Dinah Murray and Mike Lesser [1998?]
The model is based on the concept of an interest. The word is used with its everyday meaning. It has however the implication of concern rather than advantage, and it covers all deployment of attention, from desire to wonder.
The system comprises two spatially discretised differential equations (X(i,j) and Y,(i,j) arranged as the elements of a Volterra-Lotka equation. Similar to a chemical diffusion reaction model. The state space is closed (toroid). Its metric is cognitive map space with the addition of perception and imagination. Emotion is reduced to a single aversive/attractive value which, in combination with the state of the matrix provides the value of X(i,j). The differential equations are fluctuated to simulate an unknown environment. The brain is modeled as a noisy far from equilibrium network. The dynamic modeled conforms with present psycho-neurological findings.
The quotidian mind is apparently occupied with interests and these interests compete for attention which is Conserved and finite, ie N = supply of metabolites.
Interests are aroused and depressed both by autocatalysis, sensory input and by the state of the rest of the system.
The arousal of an intrest is its emotional content ie the value of X(i,j).
Emotions are modeled by the extreme reduction of all emotion to a single variable which models an attraction/revulsion spectrum.
In everyday life expression of an interest tends to lower its arousal. Ie the VL part of the equations. N =metabolic rescources-> X(i,j) Arousal -> Y(i,j) Action.
The authors of this model propose that mind is a noisy far from equilibrium dynamical system of competing interests and that imagination is an emergent property of the system.
The image of the imaginer is an emergent property of the imagination.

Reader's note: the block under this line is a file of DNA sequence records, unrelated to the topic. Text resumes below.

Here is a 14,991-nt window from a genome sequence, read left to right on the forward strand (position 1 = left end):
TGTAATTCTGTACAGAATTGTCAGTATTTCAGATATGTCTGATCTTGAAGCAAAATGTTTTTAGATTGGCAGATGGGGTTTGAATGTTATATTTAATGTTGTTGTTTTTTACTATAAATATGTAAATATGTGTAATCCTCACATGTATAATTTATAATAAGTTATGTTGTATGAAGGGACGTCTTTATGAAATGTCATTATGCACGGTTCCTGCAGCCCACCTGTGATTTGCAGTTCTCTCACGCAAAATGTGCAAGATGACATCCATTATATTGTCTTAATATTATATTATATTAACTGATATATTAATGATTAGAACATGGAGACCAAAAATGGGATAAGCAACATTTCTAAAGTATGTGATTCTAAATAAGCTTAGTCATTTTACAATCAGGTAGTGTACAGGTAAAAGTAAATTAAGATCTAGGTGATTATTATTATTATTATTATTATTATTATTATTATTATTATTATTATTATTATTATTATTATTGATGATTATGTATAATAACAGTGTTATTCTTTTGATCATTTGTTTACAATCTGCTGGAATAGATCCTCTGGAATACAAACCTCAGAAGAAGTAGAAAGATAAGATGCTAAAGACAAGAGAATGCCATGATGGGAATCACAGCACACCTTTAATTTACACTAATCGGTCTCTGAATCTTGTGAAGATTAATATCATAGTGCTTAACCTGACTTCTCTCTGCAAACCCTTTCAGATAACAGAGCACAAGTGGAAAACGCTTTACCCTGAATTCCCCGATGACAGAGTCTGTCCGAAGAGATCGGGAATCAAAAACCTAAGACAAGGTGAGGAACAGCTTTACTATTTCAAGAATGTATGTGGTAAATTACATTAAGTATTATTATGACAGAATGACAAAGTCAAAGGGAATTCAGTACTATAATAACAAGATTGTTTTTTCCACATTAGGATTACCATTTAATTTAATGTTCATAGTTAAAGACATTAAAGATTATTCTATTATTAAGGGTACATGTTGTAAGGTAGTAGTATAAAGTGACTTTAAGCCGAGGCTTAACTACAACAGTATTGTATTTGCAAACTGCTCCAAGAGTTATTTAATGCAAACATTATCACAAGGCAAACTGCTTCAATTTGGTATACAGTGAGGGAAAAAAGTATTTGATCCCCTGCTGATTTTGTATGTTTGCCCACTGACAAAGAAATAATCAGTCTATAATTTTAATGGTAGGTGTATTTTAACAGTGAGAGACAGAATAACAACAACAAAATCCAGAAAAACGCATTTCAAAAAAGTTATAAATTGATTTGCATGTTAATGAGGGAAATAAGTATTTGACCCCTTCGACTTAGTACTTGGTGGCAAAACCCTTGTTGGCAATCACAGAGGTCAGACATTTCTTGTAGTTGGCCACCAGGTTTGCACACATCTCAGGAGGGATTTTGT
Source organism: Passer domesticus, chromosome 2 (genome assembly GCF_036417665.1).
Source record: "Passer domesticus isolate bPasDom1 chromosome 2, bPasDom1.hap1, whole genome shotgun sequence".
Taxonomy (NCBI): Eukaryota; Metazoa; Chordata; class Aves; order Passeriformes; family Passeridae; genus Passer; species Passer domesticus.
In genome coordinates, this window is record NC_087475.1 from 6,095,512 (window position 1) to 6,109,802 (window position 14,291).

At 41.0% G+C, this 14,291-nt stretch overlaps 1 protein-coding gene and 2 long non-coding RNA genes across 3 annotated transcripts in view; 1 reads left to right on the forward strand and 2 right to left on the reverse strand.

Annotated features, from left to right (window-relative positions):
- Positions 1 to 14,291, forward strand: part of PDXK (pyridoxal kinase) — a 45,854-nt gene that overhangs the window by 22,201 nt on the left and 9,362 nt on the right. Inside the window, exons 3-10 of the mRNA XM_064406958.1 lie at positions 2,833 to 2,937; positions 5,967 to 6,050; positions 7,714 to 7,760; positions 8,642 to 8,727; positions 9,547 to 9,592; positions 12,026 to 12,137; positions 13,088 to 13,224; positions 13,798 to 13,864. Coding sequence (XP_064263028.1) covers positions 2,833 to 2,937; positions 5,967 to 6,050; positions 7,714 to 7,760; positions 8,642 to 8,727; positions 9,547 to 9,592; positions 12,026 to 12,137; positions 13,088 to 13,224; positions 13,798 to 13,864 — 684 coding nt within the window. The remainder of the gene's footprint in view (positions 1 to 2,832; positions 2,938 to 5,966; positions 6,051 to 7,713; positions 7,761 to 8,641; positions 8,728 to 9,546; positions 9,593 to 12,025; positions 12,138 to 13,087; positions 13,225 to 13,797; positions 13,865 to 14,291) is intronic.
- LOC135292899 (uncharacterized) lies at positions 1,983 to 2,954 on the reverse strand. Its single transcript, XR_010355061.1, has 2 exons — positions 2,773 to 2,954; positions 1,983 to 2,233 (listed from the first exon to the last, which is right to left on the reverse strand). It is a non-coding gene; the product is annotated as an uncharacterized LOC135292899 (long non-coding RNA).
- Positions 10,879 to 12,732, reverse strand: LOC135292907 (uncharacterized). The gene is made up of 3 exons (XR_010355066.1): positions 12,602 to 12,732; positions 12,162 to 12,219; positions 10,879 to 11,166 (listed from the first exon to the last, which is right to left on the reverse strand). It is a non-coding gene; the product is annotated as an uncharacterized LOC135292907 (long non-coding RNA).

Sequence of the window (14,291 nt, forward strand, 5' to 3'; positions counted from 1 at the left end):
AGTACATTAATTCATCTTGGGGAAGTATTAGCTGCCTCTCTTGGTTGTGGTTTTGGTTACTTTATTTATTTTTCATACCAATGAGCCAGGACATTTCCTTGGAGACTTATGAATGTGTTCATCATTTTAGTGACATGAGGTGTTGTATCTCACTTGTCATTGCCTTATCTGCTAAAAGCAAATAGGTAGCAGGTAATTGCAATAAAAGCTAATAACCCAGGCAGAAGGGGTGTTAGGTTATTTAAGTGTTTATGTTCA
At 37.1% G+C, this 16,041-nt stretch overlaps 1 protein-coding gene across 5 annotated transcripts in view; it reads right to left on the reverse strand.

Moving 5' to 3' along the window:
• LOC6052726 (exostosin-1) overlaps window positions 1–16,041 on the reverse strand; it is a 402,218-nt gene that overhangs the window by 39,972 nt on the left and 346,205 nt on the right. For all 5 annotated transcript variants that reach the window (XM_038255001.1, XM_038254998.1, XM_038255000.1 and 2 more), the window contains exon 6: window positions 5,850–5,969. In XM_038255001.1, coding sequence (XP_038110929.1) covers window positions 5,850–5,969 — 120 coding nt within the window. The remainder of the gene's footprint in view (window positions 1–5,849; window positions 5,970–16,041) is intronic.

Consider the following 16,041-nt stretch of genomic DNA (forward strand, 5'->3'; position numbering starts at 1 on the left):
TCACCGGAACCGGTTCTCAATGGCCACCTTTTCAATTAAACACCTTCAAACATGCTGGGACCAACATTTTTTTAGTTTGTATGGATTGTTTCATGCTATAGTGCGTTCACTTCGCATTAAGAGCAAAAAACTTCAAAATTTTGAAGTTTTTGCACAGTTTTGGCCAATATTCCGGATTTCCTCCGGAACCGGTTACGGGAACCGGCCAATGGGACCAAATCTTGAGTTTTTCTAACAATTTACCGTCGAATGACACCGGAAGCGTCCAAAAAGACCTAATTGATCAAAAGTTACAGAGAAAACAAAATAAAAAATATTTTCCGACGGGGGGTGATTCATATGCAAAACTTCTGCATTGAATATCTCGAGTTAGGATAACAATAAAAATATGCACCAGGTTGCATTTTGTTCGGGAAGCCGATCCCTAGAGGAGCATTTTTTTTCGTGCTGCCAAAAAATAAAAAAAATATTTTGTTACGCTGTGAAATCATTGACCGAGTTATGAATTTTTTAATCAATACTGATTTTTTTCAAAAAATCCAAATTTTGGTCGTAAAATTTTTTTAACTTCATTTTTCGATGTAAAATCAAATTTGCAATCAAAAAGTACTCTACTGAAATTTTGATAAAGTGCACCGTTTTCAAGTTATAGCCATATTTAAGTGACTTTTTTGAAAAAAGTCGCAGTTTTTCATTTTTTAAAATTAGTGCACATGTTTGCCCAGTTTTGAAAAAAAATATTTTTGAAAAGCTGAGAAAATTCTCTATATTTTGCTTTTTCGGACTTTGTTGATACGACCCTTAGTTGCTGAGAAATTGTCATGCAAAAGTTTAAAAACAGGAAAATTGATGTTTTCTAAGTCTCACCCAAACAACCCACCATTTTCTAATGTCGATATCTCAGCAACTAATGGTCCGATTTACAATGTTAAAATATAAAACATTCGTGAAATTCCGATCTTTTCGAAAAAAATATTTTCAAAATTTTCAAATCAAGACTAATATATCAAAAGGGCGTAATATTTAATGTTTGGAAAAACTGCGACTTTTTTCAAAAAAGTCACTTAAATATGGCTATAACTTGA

The output of the system need bear no simple relationship to the input.
The equations were implemented as a computer program in C language. The program was run on a Cray computer at the, then, SERC Atlas Computer Centre Didcot Oxon. and on a MasPar multi CPU array at the NASA Goddard Jet Propulsion Laboratories Washington DC. Visualisations of the data produced by these computer simulations demonstrated that the system did indeed have emergent properties. Which is to say that the model would not only produce interests that were present in its initial state. Furthermore the model also produces interests that had no immediate connection with any other interests. (See purple cloud graphic) This can be viewed as analogous to the creative function in a human mind.
There is an area of solution space in which the structural attractors generated by the model are few, slow to change and very aroused. This corresponds with the monotropic (attention tunneled) state found in people described as autistic. (This is what the last paper was about) This area of state space is contiguous with the rest of the space suggesting that autism is part of a normal distribution of personality types.
This is not a model of autism it is a theory about human beings in which autism has a natural role as contributing to essential diversity. The interest model of mind is a new way (graphic, mathematical) of conceiving of people as transient collections of desires/directed energies affecting and being affected by perception, imagination, cognition and action. We think it makes psychological data (people) easier to analyse.
We provide two interactive animation of the interest system on this website that allow experimental testing of predicted behaviour of the interest system.
- Andrew Walker: Separate realities; a plain narrative of A’posteriori cognition: an analogue for comparisons with and between Asperger’s syndrome and other autistic spectrum conditions
- Andrew Walker: What is the point of autism?
- Mike Lesser and Dinah Murray: Mind as a dynamical system: implications for autism
- Mike Lesser and Fergus Murray: NOI4 – interactive animation of the interest system